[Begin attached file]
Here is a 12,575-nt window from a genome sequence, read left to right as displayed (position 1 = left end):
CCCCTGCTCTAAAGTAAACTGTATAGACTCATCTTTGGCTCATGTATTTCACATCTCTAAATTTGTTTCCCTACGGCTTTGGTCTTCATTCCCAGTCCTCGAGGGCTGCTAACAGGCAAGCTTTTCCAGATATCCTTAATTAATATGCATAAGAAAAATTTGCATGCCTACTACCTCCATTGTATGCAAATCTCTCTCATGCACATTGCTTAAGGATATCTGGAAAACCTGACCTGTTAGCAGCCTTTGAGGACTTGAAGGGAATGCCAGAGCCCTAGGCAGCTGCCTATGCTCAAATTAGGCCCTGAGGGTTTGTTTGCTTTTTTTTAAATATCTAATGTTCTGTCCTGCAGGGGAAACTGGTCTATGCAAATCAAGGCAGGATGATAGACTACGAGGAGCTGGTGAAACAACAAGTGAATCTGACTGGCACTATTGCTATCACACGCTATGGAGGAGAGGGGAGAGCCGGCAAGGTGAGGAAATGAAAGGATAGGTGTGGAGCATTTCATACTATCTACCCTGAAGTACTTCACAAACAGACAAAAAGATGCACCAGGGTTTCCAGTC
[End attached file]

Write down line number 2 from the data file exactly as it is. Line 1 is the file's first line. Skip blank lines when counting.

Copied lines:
CCCCTGCTCTAAAGTAAACTGTATAGACTCATCTTTGGCTCATGTATTTCACATCTCTAAATTTGTTTCCCTACGGCTTTGGTCTTCATTCCCAGTCCTCGAGGGCTGCTAACAGGCAAGCTTTTCCAGATATCCTTAATTAATATGCATAAGAAAAATTTGCATGCCTACTACCTCCATTGTATGCAAATCTCTCTCATGCACATTGCTTAAGGATATCTGGAAAACCTGACCTGTTAGCAGCCTTTGAGGACTTGAAGGGAATGCCAGAGCCCTAGGCAGCTGCCTATGCTCAAATTAGGCCCTGAGGGTTTGTTTGCTTTTTTTTAAATATCTAATGTTCTGTCCTGCAGGGGAAACTGGTCTATGCAAATCAAGGCAGGATGATAGACTACGAGGAGCTGGTGAAACAACAAGTGAATCTGACTGGCACTATTGCTATCACACGCTATGGAGGAGAGGGGAGAGCCGGCAAGGTGAGGAAATGAAAGGATAGGTGTGGAGCATTTCATACTATCTACCCTGAAGTACTTCACAAACAGACAAAAAGATGCACCAGGGTTTCCAGTC